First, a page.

Prior international networking is central to the model in order to enhance academic quality and broaden the recruitment pool.

The proactive recruitment model
The proactive model requires a research group endeavouring to constantly strengthening their research profile while concurrently building a network of international researchers working in their area. Visits, collaboration and offering tenure track positions enable the group to develop relationships with likeminded researchers and discover their capabilities, thus expanding the pool of potential candidates before recruitment arises. This also overcomes the issue of candidates not knowing what it will be like to work at the new organisation, which was found to be the major barrier for people changing jobs in a global LinkedIn Survey.

Successful recruitments are key to innovative research.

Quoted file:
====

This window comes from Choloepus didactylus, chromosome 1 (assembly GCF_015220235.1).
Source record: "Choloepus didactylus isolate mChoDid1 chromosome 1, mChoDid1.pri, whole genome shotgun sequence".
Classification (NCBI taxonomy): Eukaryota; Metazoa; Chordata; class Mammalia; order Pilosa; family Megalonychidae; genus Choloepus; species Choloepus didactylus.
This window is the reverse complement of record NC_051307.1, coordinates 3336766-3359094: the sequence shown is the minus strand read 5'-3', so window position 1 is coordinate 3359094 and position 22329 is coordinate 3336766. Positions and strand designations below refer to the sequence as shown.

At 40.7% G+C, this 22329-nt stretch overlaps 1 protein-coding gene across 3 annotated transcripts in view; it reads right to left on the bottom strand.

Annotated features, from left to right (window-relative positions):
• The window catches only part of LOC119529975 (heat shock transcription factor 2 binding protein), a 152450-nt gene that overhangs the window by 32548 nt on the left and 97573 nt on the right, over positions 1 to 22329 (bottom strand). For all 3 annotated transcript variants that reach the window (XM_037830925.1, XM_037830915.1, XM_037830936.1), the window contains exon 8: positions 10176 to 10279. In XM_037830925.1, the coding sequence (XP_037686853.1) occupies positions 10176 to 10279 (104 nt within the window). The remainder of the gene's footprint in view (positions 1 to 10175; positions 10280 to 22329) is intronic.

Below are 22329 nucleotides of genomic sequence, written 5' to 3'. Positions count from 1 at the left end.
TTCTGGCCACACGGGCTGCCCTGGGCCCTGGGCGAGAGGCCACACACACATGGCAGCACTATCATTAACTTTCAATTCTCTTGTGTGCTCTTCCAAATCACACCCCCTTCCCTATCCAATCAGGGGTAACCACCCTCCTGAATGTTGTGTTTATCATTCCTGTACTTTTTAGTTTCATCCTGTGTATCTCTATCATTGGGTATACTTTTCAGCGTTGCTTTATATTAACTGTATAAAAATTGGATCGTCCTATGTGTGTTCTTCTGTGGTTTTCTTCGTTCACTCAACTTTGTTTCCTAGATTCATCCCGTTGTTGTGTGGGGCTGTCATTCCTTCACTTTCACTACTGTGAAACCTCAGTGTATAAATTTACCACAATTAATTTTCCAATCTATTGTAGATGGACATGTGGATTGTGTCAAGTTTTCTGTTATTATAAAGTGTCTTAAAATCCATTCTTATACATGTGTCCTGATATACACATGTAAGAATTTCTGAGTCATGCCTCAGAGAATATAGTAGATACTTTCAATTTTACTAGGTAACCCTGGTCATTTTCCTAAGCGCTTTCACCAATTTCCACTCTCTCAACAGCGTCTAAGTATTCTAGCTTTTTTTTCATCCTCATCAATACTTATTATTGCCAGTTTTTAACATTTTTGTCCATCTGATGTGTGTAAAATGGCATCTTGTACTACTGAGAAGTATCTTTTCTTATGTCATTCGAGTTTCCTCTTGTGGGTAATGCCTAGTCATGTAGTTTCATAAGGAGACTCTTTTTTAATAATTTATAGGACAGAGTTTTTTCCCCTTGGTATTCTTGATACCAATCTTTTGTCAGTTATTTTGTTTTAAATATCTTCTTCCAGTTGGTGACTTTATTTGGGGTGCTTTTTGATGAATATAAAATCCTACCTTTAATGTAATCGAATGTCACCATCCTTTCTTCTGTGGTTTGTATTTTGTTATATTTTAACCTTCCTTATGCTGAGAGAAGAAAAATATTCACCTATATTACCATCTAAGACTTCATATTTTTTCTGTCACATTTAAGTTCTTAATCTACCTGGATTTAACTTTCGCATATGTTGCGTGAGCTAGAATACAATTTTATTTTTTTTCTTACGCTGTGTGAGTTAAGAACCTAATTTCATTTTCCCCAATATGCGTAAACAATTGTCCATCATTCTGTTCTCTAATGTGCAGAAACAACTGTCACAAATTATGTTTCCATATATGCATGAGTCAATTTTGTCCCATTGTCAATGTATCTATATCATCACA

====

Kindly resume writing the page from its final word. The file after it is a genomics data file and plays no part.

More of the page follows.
Where traditional recruitment is viewed as an administrative procedure belonging to human resources management and taking a short period of time, proactive recruitment is led by the academic leaders making the recruitment decisions and involves long term follow up, getting to know the candidate through their work. Deviating from the mainstream recruitment approach of waiting to see who responds to a vacancy announcement, the proactive model helps to find researchers with the necessary intrinsic motivation and aims that are analogous with the rest of the research group. The employer has the opportunity to judge the candidate’s motivation and skills in real life situations and assess if they might be movable when a suitable position arises. The proactive model also offers new insights and diversity to the research group by the means of the actual recruitments, cultivating the group’s strategic development with the potential to raise the research group to a new level of achievement.